Charlemagne “Tha God”: We swear white ice is colder!
Dr. Claud Anderson: I saw that happen once. I was in Tallahassee, FL giving a speech. I was standing on the corner talking to a black real estate developer. A black guy owned a grocery store across the street. A guy pulled up and we watched him, like me and you are talking now. He pulled up to the grocery store and went over to the ice machine. He opened an ice container and pulled out a bag of ice. He looked at the ice container, rolled it around and then put it back into the machine.
He then turned around, backed his car up to where we were standing to a place called Jack’s Liquor. He went into the ice machine and it was made by the same company. He looked at it, rolled it around and then went inside and bought it. I told the person I was with that, ‘I’d never seen that before! I’m going to ask him about it when he comes out of the store. I said, “Sir, let me ask you a question. Why is it that you would not buy the ice from the ice machine over there at the black grocery store, but you came over here to Jack’s Liquor?”
He said, ‘Oh I don’t want to buy Mr. Williams’ ice. I don’t like it. It’s too lumpy! White ice is smoother.’ I said, ‘I know white ice is colder, but now I also know it’s smoother.’
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“Black folks never learned the importance of owning and controlling!” I think this quote from Dr. Anderson sums up this whole discussion. I must admit though that it’s much more nuanced than that. Why would a race of people completely forsake their own businesses to patronize someone else’s? I think that after enduring chattel slavery, Reconstruction, Jim Crow and segregation, I believe that there was a mass psychological need to feel whole, to feel equal and for acceptance by the larger white society, which is understandable. But is there a point where it went too far?
Something black people in the United States still struggle with as a race today is a sense of belonging. This happens both within our own race, and then regarding what’s referred as the Dominant Society. It’s crazy to wrap your mind around all of it, but it’s real. If you’re black and are perceived as having too many white qualities, you’re not black enough. And there are black people who feel more comfortable assimilating into the Dominant Society. Some are accepted, but it can also be a never-ending quest for some, with consequences on both sides.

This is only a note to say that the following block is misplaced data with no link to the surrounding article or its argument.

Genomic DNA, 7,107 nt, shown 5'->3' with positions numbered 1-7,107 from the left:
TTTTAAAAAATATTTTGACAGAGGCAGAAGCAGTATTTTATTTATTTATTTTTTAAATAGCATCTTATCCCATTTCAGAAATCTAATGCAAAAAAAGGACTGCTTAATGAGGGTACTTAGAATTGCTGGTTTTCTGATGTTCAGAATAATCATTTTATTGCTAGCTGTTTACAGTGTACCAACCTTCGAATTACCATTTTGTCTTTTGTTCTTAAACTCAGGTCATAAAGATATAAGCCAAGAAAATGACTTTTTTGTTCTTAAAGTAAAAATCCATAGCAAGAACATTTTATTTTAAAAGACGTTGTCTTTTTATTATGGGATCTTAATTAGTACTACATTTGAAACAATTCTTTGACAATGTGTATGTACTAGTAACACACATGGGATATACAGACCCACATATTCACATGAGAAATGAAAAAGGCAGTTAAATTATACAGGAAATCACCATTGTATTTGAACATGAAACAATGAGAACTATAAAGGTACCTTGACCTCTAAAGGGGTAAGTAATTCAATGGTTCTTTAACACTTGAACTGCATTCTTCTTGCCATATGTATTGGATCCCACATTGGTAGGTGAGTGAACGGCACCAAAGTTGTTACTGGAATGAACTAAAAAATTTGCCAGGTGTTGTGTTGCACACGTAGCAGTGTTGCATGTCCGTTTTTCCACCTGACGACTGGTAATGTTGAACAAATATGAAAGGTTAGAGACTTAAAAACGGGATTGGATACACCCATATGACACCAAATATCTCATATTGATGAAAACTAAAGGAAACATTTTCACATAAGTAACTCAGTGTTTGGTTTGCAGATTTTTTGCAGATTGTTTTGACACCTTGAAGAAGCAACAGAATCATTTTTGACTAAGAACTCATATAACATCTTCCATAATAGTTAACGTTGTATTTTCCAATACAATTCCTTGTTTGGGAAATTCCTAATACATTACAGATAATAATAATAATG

Though we had what we needed in our communities, there was still a need to be accepted and to have access to things that were denied to us, socially and in terms of white-collar careers. But did that require forsaking our own businesses and economic power? Not only were there once black businesses, but also black institutions of all kinds. Black Wall Street in Tulsa, OK comes to mind and there are numerous stories about it being destroyed and why.
But there were also the Negro Leagues. It’s amazing to think that all the great black baseball players were once all concentrated in one league and that league eventually died out so they could integrate the Major Leagues. The same thing is true for our Historically Black Colleges and Universities (HBCUs). There was a point at which they got the best and brightest black students and even athletes. Now they’re competing with larger and more well-funded Predominantly White Institutions (PWIs). Many have permanently closed for this reason.
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Not only have we put most of our emphasis on attaining white collar careers to work in institutions created by others, but there are also issues about creating and sustaining our own black businesses today. In many circles you hear stories of black people not supporting each other’s businesses, but supporting those of other groups. You hear stories of poor service. You hear stories of the services or goods being too expensive and of lesser quality. Then there are also many, many stories of black patrons wanting ‘hookups’ or discounts simply because the proprietors are black. There are also discussions that black entrepreneurs must be careful about solely targeting black people as their customer base, based upon the issues described.